By EMILY WILLIAMS ’16
Wellesley has a high number of student organizations relative to comparably-sized institutions, based on information members of College Government (CG) gathered at the annual Seven Sisters Conference held at Vassar College this fall.
As of this semester, Wellesley has 161 constituted student organizations with a student body of approximately 2,300 students.
Bryn Mawr College has nearly 1,700 students and Vassar College has nearly 2,400 students. Both Bryn Mawr and Vassar offer approximately 100 student organizations while Mount Holyoke offers between 100 and 150 organizations to nearly 2,300 students. Smith College has 2,600 students and just over 100 organizations.
While the high number of organizations at Wellesley relative to the number at these schools may be due to the way CG constitutes organizations, CG Vice President Celine Hu ’14 also believes it is due to the culture at Wellesley.
“At Wellesley, we have a very self starting attitude. If you see something that you want to change, many people will actively go for it,” Hu said. “I really just think it has to do with our very active student body.”
From 2009 to 2010, CG froze the application process for constitutionalization due to a lack of funding. Since then, Hu estimates that two to four organizations have been constituted per semester. While this increases the variety of events on campus, Hu acknowledged that the high number of organizations can cause problems.
“The student activities fee is a set number, so the pool of money these organizations are applying for isn’t necessarily growing at the same pace as the number of organizations,” Hu said.
Student organizations submitted 120 applications for the Student Organizations Funding Committee Funding deadline on Oct. 18, competing for an available funding pool of $129,689.
“The problem is less the number of orgs, and more the number of events,” Student Bursar Maria Brusco ’14 said.
According to Brusco, organizations that hold large events have fewer funding problems than smaller organizations such as club sports teams and other competitive organizations.
For the Oct. 18 deadline, funding requests for events that had an expected attendance of 500 students or more each received an average of 95 percent of their requested amount of funds. On the other hand, sports teams and other competitive organizations each received an average of 52.4 percent of the funding they requested.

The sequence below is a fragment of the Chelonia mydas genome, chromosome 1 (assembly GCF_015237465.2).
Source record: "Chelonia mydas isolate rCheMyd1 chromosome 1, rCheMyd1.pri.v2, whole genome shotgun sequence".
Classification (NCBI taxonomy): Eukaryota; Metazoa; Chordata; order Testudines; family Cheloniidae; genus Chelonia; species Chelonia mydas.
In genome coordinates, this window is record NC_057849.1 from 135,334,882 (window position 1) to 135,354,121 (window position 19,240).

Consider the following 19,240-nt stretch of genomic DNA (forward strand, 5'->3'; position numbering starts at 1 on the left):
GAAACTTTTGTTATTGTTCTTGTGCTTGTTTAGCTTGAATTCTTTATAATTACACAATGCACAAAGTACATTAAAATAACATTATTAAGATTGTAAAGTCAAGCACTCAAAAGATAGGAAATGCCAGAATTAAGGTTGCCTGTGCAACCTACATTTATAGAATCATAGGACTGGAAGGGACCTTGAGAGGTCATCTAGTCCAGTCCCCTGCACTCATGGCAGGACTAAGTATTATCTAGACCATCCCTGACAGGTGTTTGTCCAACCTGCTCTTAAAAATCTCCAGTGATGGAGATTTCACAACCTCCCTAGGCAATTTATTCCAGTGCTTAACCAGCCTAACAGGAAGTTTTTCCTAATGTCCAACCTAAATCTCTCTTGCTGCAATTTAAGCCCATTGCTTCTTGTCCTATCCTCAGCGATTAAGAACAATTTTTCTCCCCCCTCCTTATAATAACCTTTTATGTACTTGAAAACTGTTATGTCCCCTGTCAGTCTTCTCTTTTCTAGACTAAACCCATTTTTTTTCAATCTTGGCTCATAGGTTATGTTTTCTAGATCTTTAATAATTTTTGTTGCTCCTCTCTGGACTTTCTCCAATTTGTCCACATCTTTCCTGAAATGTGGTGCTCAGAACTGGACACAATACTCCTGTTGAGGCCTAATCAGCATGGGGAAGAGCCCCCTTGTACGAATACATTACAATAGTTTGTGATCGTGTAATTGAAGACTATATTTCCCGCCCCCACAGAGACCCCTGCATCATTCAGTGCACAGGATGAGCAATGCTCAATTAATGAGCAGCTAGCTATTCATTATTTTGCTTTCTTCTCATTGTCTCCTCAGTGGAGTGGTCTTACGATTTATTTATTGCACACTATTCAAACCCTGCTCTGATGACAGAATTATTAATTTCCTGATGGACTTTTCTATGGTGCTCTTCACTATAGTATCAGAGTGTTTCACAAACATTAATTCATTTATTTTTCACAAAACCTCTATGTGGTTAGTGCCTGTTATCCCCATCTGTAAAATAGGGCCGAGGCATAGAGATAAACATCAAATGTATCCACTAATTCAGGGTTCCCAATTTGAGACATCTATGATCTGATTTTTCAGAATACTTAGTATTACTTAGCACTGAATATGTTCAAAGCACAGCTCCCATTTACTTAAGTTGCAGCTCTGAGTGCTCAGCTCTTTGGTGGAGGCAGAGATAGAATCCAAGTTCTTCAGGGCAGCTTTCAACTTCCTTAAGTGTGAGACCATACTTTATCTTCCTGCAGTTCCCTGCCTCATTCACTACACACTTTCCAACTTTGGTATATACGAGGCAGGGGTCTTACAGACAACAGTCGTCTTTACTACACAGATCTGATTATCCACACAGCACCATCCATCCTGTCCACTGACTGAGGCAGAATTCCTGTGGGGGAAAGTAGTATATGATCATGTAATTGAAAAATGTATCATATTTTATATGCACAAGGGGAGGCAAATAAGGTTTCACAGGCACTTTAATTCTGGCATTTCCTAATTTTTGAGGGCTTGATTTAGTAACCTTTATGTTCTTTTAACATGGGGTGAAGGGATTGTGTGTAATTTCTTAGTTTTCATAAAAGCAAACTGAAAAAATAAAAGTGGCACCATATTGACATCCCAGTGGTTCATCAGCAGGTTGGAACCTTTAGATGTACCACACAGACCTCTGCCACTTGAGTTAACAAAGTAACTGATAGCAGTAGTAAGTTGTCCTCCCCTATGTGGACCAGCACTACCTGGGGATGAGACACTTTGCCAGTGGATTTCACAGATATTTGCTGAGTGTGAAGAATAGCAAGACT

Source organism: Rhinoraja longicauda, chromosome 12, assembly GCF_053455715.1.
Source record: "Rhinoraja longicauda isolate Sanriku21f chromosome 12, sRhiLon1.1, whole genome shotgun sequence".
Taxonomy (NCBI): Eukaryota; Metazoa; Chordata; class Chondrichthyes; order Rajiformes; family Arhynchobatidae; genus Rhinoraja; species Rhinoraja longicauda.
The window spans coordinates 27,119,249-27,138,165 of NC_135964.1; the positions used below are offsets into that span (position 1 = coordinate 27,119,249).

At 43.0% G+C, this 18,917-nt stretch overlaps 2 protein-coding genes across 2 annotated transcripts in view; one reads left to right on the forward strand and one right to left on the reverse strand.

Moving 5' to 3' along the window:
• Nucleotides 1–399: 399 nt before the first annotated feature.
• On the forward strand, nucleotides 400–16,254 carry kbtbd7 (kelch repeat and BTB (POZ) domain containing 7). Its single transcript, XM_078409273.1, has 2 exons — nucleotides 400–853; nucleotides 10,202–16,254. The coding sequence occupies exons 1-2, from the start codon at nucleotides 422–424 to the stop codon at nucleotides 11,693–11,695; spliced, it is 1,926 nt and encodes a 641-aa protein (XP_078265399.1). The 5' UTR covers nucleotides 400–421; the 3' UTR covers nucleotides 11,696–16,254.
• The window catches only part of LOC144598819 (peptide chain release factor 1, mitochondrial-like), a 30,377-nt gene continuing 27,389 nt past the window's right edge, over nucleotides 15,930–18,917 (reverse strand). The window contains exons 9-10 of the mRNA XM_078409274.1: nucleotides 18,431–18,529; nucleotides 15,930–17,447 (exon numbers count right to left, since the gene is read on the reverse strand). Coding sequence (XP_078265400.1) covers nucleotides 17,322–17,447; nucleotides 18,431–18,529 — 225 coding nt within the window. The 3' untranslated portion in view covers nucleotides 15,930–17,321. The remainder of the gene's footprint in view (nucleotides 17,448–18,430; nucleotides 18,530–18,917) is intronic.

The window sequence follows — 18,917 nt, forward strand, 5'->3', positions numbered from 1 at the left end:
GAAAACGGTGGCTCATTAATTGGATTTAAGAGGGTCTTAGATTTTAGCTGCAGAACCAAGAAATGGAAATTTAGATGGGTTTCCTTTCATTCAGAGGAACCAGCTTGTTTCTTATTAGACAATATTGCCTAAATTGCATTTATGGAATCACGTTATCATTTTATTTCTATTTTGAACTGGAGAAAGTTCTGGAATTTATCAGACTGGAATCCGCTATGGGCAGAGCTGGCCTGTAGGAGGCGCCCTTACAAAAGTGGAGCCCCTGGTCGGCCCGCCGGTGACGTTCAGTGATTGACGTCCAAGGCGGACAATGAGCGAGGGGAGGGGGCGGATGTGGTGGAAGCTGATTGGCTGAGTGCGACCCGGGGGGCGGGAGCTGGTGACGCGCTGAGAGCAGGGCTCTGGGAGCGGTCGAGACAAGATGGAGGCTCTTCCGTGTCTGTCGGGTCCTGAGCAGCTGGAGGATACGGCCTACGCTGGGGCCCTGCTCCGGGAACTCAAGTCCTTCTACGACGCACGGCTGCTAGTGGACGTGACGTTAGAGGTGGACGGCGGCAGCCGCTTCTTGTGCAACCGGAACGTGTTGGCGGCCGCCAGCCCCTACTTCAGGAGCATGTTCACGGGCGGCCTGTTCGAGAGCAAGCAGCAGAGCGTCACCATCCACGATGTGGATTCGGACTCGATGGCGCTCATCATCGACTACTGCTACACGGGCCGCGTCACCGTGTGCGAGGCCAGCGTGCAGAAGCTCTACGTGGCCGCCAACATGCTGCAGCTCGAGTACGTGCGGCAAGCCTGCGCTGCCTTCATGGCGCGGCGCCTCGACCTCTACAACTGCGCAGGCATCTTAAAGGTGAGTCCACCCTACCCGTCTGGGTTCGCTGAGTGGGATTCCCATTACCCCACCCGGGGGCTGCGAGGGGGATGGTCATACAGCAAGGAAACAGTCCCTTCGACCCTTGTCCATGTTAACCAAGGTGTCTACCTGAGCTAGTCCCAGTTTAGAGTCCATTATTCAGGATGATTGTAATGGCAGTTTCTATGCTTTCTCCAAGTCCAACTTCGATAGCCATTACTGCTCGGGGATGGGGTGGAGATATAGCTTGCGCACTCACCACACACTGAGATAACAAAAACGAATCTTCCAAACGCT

The large number of applications for funding affects the maximum amount of money CG spends on each student predicted to attend events.
The number of organizations also leads to a space shortage.
“This year there were particularly some issues with spaces having to do with performances. Academic departments get priority over space requests,” Hu said.
Slater International ran into problems with booking Alumnae Ballroom for its annual culture show this year.
“We had booked Alumnae Hall in late April for the culture show. The show happens during the last two weeks of October every year, so we decided to go ahead and book the space,” Mia Guild ’16, Slater International’s culture chair, said.
In late August, Slater was informed that it would not be able to host the culture show in Alumnae Ballroom due to a theater performance. Slater had to change the venue of the culture show to Jewett Auditorium, a space smaller than the ballroom.
According to Eric Gudmundson, assistant director of student involvement, the Office of Student Involvement is constantly overwhelmed with event requests.
“Coming from two other institutions, this being the smallest that I’ve worked at, [Wellesley] rivals other larger schools in the amount of organizations,” Gudmundson said.
There is high competition for spaces such as Alumnae Ballroom and Tishman Commons, especially during the weekend. One organization had to postpone their event one month later than its initially planned date due to the popularity of Alumnae and Tishman.
“The problem is we have a lot of space, but for large parties and events, you really have Tishman or Alumnae Ballroom. If you’re going to have 300 people in a space, those are really your only options,” Gudmundson said.
When event scheduling conflicts, the Office of Student Involvement must help organizations find other suitable spaces and times to host their events.
Gudmundson and Hu both commented that creativity and collaboration between organizations is necessary to solve these over-programming problems.
“If we had say six organizations collaborating on one single event, that would reduce the restraints that we have,” Hu suggested.
CG is currently working to find a solution to these problems caused by over-programming at Wellesley.
“We are definitely cognizant of this issue, and we’ve been brainstorming with the administration as well, but so far we have nothing concrete to implement yet,” Hu said.